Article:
Friday, September 08, 2006

A forgettable week

So my wife sneezes on Monday and has back spasms so severe that there is no option except to take her directly to a hospital. Not exactly a great kickoff for the week. She's more or less fine, still getting physical therapy daily, but slowing getting back to normal.

But if that wasn't enough, somehow I contract tonsilitis acompanied by a 102 degree fever and aches and pains like I've never felt before. A sharp shot in the ass and two days of strong antibiotics later and I'm starting to get back to normal. Still exhausted most of the time, but at least I was able to go to Spanish class today. I'll get back to work on Monday.

Of course, now it seems like my lovely wife has caught it too. The wheels on the bus go round and round, round and round...

Anyway, my stunning logic from the other day in reference to Al Queda ignored a very simple possibility. Video "warnings" could indeed signal new terrorism afoot, but not necessarily. The point of terrorism is to instill fear (to achieve political gain). You do that with violence. Now, with Al Queda's reputation as it is, perhaps these warnings are meant more to scare the beejeebees out of people than anything else. I don't know. But it's another option.


Not sure if anyone's been following this story about the ABC documentary on 9/11 that is supposed to air this Sunday and Monday, but I wanted to make a small comment. The basic story here is that a right-wing buddy of Rush Limbaugh wrote a screenplay on 9/11, sold it to ABC as a "documentary", made the movie for $40 million, and now is passing it off as "based on the 9/11 Commission report". What it is really is a partisan attack on the Clinton administration specifically and Democrats generally.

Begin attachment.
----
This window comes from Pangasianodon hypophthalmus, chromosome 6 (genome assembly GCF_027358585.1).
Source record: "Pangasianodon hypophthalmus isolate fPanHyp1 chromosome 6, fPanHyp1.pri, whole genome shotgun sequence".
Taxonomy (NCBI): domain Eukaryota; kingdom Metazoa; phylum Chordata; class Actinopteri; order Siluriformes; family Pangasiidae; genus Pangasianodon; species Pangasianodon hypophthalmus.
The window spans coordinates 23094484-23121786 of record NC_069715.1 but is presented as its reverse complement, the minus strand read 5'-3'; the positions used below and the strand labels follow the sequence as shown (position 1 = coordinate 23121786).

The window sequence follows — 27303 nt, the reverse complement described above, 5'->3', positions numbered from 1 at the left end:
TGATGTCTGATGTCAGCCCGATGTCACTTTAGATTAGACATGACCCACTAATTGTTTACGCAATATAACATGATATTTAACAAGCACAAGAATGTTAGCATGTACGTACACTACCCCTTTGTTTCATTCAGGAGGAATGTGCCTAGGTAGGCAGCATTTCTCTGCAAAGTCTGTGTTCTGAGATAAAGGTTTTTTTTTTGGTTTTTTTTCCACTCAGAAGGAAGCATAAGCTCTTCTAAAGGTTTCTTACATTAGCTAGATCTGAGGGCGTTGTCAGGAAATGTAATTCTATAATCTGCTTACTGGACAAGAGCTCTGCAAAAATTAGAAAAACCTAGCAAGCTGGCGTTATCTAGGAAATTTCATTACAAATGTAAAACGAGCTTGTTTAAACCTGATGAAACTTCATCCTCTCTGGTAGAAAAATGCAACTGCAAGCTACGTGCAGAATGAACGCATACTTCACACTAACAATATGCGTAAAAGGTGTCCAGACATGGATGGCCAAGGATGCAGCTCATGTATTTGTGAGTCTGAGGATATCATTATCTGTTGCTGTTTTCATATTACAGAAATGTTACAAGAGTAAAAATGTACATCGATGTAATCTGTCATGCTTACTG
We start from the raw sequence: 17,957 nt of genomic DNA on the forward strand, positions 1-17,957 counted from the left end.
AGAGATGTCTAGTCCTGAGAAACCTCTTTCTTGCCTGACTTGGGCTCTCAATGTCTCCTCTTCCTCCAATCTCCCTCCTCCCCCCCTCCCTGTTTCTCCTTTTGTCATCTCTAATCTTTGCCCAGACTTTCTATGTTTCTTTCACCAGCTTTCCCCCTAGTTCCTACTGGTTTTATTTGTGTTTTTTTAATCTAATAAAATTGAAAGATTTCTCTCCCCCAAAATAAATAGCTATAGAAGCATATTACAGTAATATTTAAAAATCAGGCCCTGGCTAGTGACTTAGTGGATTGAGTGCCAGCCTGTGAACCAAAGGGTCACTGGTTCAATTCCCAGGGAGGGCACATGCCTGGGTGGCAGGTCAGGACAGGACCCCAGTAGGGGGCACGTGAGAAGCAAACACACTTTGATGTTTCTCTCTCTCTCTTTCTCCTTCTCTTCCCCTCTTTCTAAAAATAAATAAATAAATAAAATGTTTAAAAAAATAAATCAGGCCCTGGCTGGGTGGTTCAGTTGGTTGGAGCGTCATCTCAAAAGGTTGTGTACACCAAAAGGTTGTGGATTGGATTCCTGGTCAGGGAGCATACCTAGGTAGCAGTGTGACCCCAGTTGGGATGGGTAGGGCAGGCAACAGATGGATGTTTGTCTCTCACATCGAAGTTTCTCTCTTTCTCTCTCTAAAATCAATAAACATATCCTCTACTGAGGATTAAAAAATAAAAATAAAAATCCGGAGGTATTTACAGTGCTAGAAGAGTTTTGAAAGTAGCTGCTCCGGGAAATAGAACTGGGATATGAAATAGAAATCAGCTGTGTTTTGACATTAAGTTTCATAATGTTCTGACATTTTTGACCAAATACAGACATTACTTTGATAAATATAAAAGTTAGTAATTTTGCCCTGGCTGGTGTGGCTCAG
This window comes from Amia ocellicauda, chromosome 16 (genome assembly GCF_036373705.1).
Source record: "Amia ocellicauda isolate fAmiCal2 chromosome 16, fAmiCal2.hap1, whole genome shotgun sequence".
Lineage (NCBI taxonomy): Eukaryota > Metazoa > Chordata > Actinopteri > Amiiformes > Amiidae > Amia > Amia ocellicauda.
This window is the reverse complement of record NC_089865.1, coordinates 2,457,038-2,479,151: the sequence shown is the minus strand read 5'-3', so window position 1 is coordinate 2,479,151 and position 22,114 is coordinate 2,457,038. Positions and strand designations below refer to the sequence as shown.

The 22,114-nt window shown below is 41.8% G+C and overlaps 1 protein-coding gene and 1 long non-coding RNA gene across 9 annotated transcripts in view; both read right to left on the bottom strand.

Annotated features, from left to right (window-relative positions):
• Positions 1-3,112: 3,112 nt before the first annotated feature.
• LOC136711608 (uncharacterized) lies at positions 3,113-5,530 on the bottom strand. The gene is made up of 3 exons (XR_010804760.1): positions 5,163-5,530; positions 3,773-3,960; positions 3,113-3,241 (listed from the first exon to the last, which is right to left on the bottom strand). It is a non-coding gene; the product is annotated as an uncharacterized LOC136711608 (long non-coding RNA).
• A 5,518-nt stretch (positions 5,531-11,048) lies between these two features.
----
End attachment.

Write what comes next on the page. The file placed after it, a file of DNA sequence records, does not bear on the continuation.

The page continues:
Essentially, the "mockumentary" puts all the blame on Clinton, arguing that he was distracted by the Lewinsky scandal and was afraid to take out Bin Laden. Nothing could be further from the truth, as Clinton specifically authorized the CIA to "use all means necessary" to find and eliminate Bin Laden. However, this movie has scenes involving Sandy Berger, for example, stating that the President hadn't given authority.

It's bad enough to capitalize on 9/11, but it's even worse to intentionally distort the facts behind one of the worst tragedies in US history. But, that wasn't sufficient for ABC. They went as far as to send letters to 100,000 school teachers urging them to show the "documentary" to their students. Even with the disclaimer that it is a fictionalized version of 9/11, the company is trying to pass it off as historical fact.

This is a terrible thing. And ABC is paying a price for this blunder as we speak. There has been a lot of press about the issue, the Democrats are mobilized, and important people (like famed historian Arthur Schlessinger) have chimed in with opposition. The latest reports indicate ABC is on the verge of caving.